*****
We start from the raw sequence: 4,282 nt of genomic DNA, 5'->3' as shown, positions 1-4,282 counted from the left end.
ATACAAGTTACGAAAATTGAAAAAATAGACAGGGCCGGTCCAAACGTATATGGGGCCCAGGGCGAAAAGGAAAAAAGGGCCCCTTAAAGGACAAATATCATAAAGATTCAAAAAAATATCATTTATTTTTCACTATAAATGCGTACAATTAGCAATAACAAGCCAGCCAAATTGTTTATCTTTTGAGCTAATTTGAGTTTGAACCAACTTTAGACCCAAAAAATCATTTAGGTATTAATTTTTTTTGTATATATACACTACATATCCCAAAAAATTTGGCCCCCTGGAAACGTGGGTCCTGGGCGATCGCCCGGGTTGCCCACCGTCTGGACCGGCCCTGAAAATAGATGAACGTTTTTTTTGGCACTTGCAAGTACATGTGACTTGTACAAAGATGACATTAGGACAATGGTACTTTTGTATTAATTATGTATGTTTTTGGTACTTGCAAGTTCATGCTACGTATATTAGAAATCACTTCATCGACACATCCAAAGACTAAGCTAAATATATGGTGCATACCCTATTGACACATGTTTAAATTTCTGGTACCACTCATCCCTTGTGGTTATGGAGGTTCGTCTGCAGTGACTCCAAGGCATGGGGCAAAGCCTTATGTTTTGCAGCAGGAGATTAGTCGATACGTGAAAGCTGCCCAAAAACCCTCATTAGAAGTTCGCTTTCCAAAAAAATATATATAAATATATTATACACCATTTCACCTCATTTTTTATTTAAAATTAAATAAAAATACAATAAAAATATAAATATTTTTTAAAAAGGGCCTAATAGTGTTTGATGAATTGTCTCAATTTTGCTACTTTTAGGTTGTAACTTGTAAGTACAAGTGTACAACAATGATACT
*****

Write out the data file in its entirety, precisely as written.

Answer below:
We start from the raw sequence: 4,282 nt of genomic DNA, 5'->3' as shown, positions 1-4,282 counted from the left end.
ATACAAGTTACGAAAATTGAAAAAATAGACAGGGCCGGTCCAAACGTATATGGGGCCCAGGGCGAAAAGGAAAAAAGGGCCCCTTAAAGGACAAATATCATAAAGATTCAAAAAAATATCATTTATTTTTCACTATAAATGCGTACAATTAGCAATAACAAGCCAGCCAAATTGTTTATCTTTTGAGCTAATTTGAGTTTGAACCAACTTTAGACCCAAAAAATCATTTAGGTATTAATTTTTTTTGTATATATACACTACATATCCCAAAAAATTTGGCCCCCTGGAAACGTGGGTCCTGGGCGATCGCCCGGGTTGCCCACCGTCTGGACCGGCCCTGAAAATAGATGAACGTTTTTTTTGGCACTTGCAAGTACATGTGACTTGTACAAAGATGACATTAGGACAATGGTACTTTTGTATTAATTATGTATGTTTTTGGTACTTGCAAGTTCATGCTACGTATATTAGAAATCACTTCATCGACACATCCAAAGACTAAGCTAAATATATGGTGCATACCCTATTGACACATGTTTAAATTTCTGGTACCACTCATCCCTTGTGGTTATGGAGGTTCGTCTGCAGTGACTCCAAGGCATGGGGCAAAGCCTTATGTTTTGCAGCAGGAGATTAGTCGATACGTGAAAGCTGCCCAAAAACCCTCATTAGAAGTTCGCTTTCCAAAAAAATATATATAAATATATTATACACCATTTCACCTCATTTTTTATTTAAAATTAAATAAAAATACAATAAAAATATAAATATTTTTTAAAAAGGGCCTAATAGTGTTTGATGAATTGTCTCAATTTTGCTACTTTTAGGTTGTAACTTGTAAGTACAAGTGTACAACAATGATACT